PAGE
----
The Japanese stock market bubble

And what we can learn from it

Japan bubble

In 1989 the Japanese bubble (in property and stock markets) was fully inflated.

The Japanese were enjoying what they – and the rest of the world – thought was an economic miracle.

Their stock market had grown a staggering 15% each year! on average over the previous 25 years, from the early 1960s… ignoring the additional, modest, growth investors received from reinvested income.

And Japan was the stock market favourite of the ‘experts’ to keep growing in the years ahead.

What could possibly go wrong?

Japanese manufacturing was the envy of the world and it crushed businesses here in the UK and elsewhere.

You could buy just about everything you needed from Japan; from cars, motorcycles and TV sets…

… and even this new-fangled music playing device; the Sony Walkman. If you’re old enough – you’ll remember these 😉

Sony Walkman

Their products were great quality and, more importantly, lower priced than anything we could get at home.

With such a long record of economic growth and a steadily rising stock market, it was considered conservative to predict anything less than 10% p.a. growth for Japanese-based investment funds going forward from that time.

What happened – shocked everyone invested in Japan

And at that time this included most people with any investments at all because large holdings of Japanese stocks were in everyone’s pension and other investment products.

The Japanese stock market had been bid up to stratospheric valuations.

And the ‘smart’ investors could see that there was little prospect of further growth.

So they started to sell out.

At the end of 1989, the Japanese stock market (as measured by the Nikkei 225 index) stood at around 39,000.

By the end of 2012 (23 years later), it stood close to 10,000.

That market had fallen by nearly 75% in value.

And for investors, it was one hell of a long and painful decline.

This surely proves the point better than any other example that ‘the past performance of markets is no guide at all to future performance’

By the way, a warning like this is printed on all regulated investment product sales literature in the UK.

So please take your time to read it. 

OK, but wasn’t Japan a one-off?

Well, you might think that the Japanese stock market bubble was unique but that’s not the case.

Time and again throughout history investors have rushed into the latest hot investment idea.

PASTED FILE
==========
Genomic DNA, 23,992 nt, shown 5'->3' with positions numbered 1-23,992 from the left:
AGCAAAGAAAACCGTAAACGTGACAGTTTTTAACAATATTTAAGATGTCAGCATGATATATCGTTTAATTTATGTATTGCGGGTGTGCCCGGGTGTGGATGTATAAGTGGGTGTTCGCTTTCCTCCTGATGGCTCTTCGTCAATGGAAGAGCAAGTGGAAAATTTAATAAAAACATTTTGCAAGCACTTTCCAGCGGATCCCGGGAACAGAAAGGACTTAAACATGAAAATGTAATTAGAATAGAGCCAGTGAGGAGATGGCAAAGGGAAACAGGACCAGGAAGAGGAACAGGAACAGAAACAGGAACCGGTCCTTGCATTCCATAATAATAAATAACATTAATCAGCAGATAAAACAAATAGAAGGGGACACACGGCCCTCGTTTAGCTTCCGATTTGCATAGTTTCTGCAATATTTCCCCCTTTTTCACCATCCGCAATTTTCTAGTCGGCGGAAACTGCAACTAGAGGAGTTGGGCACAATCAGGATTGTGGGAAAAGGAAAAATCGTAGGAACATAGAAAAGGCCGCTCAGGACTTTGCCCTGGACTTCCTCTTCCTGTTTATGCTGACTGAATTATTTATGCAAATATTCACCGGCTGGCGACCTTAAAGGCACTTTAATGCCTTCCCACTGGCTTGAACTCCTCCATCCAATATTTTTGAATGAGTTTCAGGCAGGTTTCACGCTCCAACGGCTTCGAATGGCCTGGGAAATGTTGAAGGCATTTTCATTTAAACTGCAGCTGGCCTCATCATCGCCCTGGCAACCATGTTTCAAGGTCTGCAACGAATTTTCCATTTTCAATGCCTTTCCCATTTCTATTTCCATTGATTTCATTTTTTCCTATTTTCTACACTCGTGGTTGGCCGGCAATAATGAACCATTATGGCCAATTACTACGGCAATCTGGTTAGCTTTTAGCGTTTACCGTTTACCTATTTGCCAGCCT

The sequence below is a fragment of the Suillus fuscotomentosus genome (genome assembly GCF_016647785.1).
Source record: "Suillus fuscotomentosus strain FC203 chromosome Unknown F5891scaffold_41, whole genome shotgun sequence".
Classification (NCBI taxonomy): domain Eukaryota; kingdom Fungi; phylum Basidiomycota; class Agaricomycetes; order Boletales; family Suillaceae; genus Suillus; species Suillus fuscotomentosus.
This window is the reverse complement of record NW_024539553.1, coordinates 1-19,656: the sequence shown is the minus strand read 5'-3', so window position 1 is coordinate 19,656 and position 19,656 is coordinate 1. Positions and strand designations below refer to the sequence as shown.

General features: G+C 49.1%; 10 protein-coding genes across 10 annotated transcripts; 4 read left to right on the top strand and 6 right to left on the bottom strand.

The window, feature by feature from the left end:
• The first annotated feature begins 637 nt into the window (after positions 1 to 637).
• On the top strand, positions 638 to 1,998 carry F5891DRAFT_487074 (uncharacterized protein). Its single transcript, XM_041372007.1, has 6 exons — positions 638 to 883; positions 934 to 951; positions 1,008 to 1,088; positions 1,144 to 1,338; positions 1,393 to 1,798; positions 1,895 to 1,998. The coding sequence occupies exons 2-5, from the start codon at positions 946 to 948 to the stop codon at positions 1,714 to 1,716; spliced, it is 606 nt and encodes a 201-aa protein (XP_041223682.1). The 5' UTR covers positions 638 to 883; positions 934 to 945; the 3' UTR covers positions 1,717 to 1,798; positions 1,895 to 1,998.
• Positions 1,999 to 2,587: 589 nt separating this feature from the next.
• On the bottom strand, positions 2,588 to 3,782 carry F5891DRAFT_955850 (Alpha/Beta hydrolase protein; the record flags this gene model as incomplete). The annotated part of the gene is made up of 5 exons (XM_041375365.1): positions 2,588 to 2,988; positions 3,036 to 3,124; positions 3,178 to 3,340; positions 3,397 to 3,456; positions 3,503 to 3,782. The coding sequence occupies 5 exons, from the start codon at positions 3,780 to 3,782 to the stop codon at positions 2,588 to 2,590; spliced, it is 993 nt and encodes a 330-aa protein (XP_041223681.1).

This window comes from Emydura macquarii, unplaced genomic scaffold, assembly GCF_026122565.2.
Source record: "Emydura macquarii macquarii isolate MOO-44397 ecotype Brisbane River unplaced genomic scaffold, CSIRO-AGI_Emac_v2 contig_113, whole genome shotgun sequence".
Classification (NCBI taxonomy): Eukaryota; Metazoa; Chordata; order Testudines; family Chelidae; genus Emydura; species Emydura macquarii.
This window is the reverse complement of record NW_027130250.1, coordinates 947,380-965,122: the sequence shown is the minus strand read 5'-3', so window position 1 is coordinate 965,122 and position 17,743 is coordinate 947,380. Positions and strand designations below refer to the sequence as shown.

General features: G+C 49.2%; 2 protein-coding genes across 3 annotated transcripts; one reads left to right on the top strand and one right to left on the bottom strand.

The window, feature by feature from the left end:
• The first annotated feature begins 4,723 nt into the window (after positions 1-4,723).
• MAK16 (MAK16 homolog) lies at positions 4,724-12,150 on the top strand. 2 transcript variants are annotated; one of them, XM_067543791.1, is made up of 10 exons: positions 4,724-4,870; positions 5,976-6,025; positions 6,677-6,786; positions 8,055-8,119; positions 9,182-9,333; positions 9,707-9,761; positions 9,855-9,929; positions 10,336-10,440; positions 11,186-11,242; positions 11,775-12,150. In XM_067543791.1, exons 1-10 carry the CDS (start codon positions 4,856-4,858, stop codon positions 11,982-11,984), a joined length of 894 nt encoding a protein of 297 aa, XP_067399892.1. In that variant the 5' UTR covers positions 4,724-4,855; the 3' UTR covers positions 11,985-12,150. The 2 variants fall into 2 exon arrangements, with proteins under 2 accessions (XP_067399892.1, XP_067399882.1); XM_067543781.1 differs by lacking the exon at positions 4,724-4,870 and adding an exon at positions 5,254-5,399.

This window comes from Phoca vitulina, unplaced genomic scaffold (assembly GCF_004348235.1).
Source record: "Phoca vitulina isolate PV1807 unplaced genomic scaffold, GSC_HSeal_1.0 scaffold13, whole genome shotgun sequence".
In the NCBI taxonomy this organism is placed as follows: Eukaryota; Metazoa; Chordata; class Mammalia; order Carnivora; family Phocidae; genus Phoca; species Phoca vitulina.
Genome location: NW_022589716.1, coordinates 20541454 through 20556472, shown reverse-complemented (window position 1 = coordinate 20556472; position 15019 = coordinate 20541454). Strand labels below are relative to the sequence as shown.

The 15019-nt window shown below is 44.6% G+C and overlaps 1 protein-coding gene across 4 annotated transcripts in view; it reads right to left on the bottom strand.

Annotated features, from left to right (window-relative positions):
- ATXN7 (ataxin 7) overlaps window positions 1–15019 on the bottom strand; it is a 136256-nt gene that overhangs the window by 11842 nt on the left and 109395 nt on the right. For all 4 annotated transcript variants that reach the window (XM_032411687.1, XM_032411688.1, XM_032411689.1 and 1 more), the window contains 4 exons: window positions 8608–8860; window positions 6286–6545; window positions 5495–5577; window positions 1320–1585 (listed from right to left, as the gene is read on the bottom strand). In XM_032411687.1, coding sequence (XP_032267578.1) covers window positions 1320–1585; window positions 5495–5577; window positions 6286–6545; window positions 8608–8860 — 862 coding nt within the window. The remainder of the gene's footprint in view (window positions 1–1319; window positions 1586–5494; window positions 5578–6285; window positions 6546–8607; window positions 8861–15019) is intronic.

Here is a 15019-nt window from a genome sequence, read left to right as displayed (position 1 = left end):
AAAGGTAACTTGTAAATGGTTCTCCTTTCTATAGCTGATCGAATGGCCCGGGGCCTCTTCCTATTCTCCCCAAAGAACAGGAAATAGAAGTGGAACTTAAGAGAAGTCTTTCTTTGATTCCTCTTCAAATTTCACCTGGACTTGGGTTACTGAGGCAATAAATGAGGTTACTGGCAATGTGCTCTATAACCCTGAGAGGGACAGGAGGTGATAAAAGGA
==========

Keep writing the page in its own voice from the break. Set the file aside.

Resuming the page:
In the run-up to the end of the millennium, it was technology funds that took in most of the money.

Then, when they crashed, it was property funds that everyone wanted.

And then it was ‘fixed interest bond’ funds that were all the rage and…

… more recently it’s been US stock market funds that are back in vogue once more.

That said, in 1989 the Japanese stock market really was off the top of any reasonable valuation chart, with the Nikkei index on a price to earnings ratio (PE) of 80

That, by the way, is just a silly valuation level. A more reasonable figure is somewhere between 10 and 25.

Indeed, their market had swollen to become by far the largest in the world, accounting for about 60% of the total value of all stock markets worldwide!

That’s very silly! 

But by 2015 the capitalisation of the Japanese stock market had fallen so far that it accounted for just 7% of the world total.

Less than the UK at c. 10% and around one fifth the size of the USA stock market.

The Nikkei index eventually fell back to a PE of about 10 by March 2009.

Of course, for anyone paying attention, it was quite clear that the UK and US markets were also highly overpriced in the run-up to the end of the millennium.

So, did we turn Japanese?

Well, some economists really think so 😉

Match your risk exposure to your capacity for it

The lesson to be learned from the bursting of the Japnese bubble is to avoid trusting to market prices…

… and to avoid too much exposure to horribly overvalued markets.

Some might tell you to stay heavily invested in stock markets at all times, for fear that you’ll miss out on those ‘best days’ … but that’s just misleading nonsense as we saw here.

You certainly might miss some good ‘up’ days, on any part of your money you hold in safe assets… but you’ll also avoid the big drawdowns in markets too.

And you might sleep a whole lot better at night.

The key is to match your investment risk exposure to your capacity for it. More on that here

The bottom line

If you want to avoid losing a large slice of your wealth, when a future stock market bubble bursts…

… you need to pay more attention to valuation signals…

… and be on your guard against the so-called experts who say they can measure risks in markets

They can’t… no one can.

Thanks for dropping in


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